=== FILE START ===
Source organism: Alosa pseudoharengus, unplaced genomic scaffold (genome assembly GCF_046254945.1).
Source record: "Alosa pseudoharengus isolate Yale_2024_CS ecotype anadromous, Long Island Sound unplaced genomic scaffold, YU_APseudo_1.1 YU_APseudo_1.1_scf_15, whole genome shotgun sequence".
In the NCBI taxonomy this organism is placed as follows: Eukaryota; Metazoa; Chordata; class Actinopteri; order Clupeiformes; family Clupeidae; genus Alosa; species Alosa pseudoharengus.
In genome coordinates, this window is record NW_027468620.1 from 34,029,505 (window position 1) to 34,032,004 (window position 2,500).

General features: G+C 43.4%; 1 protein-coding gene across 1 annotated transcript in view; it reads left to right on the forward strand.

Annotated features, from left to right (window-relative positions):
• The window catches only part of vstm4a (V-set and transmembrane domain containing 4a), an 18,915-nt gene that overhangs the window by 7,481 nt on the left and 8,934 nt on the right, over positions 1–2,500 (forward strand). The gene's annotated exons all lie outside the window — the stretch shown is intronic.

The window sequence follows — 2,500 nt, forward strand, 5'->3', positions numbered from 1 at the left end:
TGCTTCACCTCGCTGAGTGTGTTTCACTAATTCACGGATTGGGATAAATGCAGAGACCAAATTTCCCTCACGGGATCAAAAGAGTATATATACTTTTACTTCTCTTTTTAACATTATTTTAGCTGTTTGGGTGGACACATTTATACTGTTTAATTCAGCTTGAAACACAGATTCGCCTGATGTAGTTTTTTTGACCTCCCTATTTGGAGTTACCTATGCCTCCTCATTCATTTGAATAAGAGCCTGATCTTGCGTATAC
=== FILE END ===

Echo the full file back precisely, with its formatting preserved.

Source organism: Alosa pseudoharengus, unplaced genomic scaffold (genome assembly GCF_046254945.1).
Source record: "Alosa pseudoharengus isolate Yale_2024_CS ecotype anadromous, Long Island Sound unplaced genomic scaffold, YU_APseudo_1.1 YU_APseudo_1.1_scf_15, whole genome shotgun sequence".
In the NCBI taxonomy this organism is placed as follows: Eukaryota; Metazoa; Chordata; class Actinopteri; order Clupeiformes; family Clupeidae; genus Alosa; species Alosa pseudoharengus.
In genome coordinates, this window is record NW_027468620.1 from 34,029,505 (window position 1) to 34,032,004 (window position 2,500).

General features: G+C 43.4%; 1 protein-coding gene across 1 annotated transcript in view; it reads left to right on the forward strand.

Annotated features, from left to right (window-relative positions):
• The window catches only part of vstm4a (V-set and transmembrane domain containing 4a), an 18,915-nt gene that overhangs the window by 7,481 nt on the left and 8,934 nt on the right, over positions 1–2,500 (forward strand). The gene's annotated exons all lie outside the window — the stretch shown is intronic.

The window sequence follows — 2,500 nt, forward strand, 5'->3', positions numbered from 1 at the left end:
TGCTTCACCTCGCTGAGTGTGTTTCACTAATTCACGGATTGGGATAAATGCAGAGACCAAATTTCCCTCACGGGATCAAAAGAGTATATATACTTTTACTTCTCTTTTTAACATTATTTTAGCTGTTTGGGTGGACACATTTATACTGTTTAATTCAGCTTGAAACACAGATTCGCCTGATGTAGTTTTTTTGACCTCCCTATTTGGAGTTACCTATGCCTCCTCATTCATTTGAATAAGAGCCTGATCTTGCGTATAC